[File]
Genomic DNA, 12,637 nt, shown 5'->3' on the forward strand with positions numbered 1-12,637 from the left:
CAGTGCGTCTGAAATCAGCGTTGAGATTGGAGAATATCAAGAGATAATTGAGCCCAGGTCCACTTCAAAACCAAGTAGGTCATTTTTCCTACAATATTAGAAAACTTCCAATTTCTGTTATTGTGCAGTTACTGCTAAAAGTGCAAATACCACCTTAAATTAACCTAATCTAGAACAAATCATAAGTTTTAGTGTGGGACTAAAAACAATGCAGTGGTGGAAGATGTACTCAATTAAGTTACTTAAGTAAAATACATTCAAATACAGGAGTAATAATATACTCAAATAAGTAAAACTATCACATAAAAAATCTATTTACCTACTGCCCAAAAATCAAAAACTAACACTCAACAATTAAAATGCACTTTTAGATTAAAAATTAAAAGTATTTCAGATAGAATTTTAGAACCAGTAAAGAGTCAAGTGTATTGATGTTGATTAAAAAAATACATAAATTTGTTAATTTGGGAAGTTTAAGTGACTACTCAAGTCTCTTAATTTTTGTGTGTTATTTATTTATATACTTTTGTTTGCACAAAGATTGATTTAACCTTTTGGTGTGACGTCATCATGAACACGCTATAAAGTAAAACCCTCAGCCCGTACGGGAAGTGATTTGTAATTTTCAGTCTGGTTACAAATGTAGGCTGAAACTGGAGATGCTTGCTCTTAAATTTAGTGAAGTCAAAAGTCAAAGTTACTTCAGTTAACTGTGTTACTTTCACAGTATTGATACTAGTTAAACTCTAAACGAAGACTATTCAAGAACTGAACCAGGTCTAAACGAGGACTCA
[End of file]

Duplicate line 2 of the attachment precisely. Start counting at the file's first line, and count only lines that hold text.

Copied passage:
CAGTGCGTCTGAAATCAGCGTTGAGATTGGAGAATATCAAGAGATAATTGAGCCCAGGTCCACTTCAAAACCAAGTAGGTCATTTTTCCTACAATATTAGAAAACTTCCAATTTCTGTTATTGTGCAGTTACTGCTAAAAGTGCAAATACCACCTTAAATTAACCTAATCTAGAACAAATCATAAGTTTTAGTGTGGGACTAAAAACAATGCAGTGGTGGAAGATGTACTCAATTAAGTTACTTAAGTAAAATACATTCAAATACAGGAGTAATAATATACTCAAATAAGTAAAACTATCACATAAAAAATCTATTTACCTACTGCCCAAAAATCAAAAACTAACACTCAACAATTAAAATGCACTTTTAGATTAAAAATTAAAAGTATTTCAGATAGAATTTTAGAACCAGTAAAGAGTCAAGTGTATTGATGTTGATTAAAAAAATACATAAATTTGTTAATTTGGGAAGTTTAAGTGACTACTCAAGTCTCTTAATTTTTGTGTGTTATTTATTTATATACTTTTGTTTGCACAAAGATTGATTTAACCTTTTGGTGTGACGTCATCATGAACACGCTATAAAGTAAAACCCTCAGCCCGTACGGGAAGTGATTTGTAATTTTCAGTCTGGTTACAAATGTAGGCTGAAACTGGAGATGCTTGCTCTTAAATTTAGTGAAGTCAAAAGTCAAAGTTACTTCAGTTAACTGTGTTACTTTCACAGTATTGATACTAGTTAAACTCTAAACGAAGACTATTCAAGAACTGAACCAGGTCTAAACGAGGACTCA